Public Release: 

Zika virus tested in brain precursor cells

American Association for the Advancement of Science


IMAGE: Confocal microscopy of human neural stem cell culture infected with Zika virus (red). Cell nuclei are shown in blue. This material relates to a paper that appeared in the 14... view more

Credit: Erick Loiola, PhD and Rodrigo Madeiro, PhD - IDOR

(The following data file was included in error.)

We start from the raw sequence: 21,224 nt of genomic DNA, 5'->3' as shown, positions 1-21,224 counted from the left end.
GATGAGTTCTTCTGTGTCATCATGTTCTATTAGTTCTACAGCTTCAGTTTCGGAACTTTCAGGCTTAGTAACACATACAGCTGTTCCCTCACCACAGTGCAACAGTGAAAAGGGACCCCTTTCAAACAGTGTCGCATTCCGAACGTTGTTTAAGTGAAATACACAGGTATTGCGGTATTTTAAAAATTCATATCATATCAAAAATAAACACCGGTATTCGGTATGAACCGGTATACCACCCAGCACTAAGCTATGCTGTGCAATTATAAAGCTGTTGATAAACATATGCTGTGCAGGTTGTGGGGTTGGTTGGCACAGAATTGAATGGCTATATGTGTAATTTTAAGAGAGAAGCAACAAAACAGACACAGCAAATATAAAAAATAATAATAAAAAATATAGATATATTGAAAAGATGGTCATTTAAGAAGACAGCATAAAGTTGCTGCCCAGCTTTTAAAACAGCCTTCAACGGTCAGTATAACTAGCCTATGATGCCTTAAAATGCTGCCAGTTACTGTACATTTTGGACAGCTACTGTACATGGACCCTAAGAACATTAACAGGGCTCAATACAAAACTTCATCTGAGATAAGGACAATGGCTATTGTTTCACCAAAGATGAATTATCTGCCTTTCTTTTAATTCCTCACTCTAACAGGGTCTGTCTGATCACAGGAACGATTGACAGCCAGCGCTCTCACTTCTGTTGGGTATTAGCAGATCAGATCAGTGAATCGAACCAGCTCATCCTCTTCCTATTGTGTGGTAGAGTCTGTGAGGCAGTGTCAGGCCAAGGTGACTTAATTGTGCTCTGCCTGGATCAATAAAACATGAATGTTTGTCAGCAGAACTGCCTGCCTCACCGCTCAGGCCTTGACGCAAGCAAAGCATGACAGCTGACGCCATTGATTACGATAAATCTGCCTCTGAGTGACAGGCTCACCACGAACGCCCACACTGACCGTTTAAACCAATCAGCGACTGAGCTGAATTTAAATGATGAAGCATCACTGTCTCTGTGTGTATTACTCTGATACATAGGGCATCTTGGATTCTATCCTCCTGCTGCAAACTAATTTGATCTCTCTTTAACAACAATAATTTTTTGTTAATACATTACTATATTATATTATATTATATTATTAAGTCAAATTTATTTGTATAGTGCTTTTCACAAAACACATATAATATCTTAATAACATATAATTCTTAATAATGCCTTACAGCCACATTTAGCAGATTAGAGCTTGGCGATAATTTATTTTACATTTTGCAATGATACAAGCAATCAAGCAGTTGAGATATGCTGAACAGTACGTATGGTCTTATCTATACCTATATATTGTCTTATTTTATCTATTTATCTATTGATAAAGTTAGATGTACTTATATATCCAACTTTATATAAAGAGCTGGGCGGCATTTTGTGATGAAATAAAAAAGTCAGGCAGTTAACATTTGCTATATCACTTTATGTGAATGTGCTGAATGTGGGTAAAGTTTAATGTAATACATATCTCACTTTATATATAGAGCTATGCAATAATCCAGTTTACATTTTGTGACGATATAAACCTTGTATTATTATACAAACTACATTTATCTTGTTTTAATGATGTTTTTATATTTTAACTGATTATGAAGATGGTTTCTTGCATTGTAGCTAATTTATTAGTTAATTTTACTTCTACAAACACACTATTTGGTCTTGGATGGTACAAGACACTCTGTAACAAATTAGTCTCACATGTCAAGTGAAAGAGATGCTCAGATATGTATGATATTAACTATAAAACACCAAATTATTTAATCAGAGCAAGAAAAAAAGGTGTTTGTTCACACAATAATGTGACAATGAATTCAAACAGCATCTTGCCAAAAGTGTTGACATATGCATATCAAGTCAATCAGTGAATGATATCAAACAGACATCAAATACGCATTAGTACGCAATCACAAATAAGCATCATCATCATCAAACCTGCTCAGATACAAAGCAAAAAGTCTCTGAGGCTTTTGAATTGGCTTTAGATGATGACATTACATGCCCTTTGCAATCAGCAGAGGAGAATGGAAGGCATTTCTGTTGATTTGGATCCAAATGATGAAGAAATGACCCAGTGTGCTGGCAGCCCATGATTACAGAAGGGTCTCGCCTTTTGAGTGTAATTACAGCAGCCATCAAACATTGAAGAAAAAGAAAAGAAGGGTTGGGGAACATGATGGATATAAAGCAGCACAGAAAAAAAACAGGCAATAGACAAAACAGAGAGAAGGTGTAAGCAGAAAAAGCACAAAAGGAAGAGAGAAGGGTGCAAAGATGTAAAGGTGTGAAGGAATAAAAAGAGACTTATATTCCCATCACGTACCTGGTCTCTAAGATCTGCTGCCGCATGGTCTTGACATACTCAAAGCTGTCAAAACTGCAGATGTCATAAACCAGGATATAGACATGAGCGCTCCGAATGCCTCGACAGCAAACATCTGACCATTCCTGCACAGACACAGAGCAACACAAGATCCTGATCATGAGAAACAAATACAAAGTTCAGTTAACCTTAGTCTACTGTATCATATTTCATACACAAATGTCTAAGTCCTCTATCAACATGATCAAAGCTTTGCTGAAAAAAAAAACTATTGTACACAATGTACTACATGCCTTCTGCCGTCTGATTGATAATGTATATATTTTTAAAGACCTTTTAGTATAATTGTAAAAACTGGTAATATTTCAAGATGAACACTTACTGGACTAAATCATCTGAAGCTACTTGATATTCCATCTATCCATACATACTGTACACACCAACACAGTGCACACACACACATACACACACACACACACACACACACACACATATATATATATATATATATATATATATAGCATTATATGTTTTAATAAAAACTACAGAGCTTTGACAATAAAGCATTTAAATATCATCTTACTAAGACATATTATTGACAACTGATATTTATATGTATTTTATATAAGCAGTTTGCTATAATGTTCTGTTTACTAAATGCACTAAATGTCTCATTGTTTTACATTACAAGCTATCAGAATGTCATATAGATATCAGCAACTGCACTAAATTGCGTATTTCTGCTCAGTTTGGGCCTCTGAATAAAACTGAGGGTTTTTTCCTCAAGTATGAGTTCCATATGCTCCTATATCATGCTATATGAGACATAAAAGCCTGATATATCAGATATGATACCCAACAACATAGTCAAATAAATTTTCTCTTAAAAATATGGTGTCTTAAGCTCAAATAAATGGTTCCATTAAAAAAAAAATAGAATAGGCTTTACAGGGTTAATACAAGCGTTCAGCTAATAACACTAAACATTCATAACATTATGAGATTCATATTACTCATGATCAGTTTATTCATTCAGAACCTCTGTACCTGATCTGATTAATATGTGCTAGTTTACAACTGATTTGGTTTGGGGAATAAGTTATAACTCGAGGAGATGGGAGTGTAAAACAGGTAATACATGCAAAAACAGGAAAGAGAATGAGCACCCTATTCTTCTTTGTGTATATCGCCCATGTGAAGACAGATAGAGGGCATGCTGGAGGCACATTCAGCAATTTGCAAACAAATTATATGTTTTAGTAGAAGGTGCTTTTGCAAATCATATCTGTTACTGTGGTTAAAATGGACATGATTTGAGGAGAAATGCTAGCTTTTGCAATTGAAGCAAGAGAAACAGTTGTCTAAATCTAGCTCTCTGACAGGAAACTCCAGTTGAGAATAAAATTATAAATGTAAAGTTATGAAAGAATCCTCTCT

Zika virus preferentially kills developing brain cells, a new study reports. The results offer evidence for how Zika virus may cause brain defects in babies - and specifically microcephaly, a rare birth defect in which the brain fails to grow properly. Brazil is in the midst of an unprecedented epidemic of Zika virus (ZIKV), which was first detected in the country in May 2015. Since then, reports of microcephaly in the country have increased significantly, but a link between the virus and the birth defect has not been proven. Here, Patricia Garcez and colleagues examined the effects of Zika virus infection in human neural stem cells derived from induced pluripotent stem cells - and growing as either clusters of neural stem cells (called neurospheres) or as brain organoids; both systems represent models with which to study embryonic brain development in vitro. When the researchers infected the growing cells with Zika virus isolated from a Brazilian patient, the virus killed most of the neurospheres within a few days. Under control conditions, meanwhile, hundreds of neurospheres grew. In a second experiment focused on the brain organoid model, infection with the virus reduced the growth of infected organoids by 40% compared to brain organoids under control conditions. Finally, an experiment evaluating the impact of dengue virus, a flavivirus with similarities to ZIKV, showed a significant difference in cell viability after six days, with dengue-infected cells surviving much better. And brain organoids exposed to dengue virus showed no reduction in growth compared to controls. The results, which suggest that the negative consequences of ZIKV in human neural stem cells are not a general feature of the flavivirus family, provide insights into ZIKV's possible effects on the developing brain. Other studies are necessary to further characterize the consequences of ZIKV infection during different stages of fetal development, the authors say.


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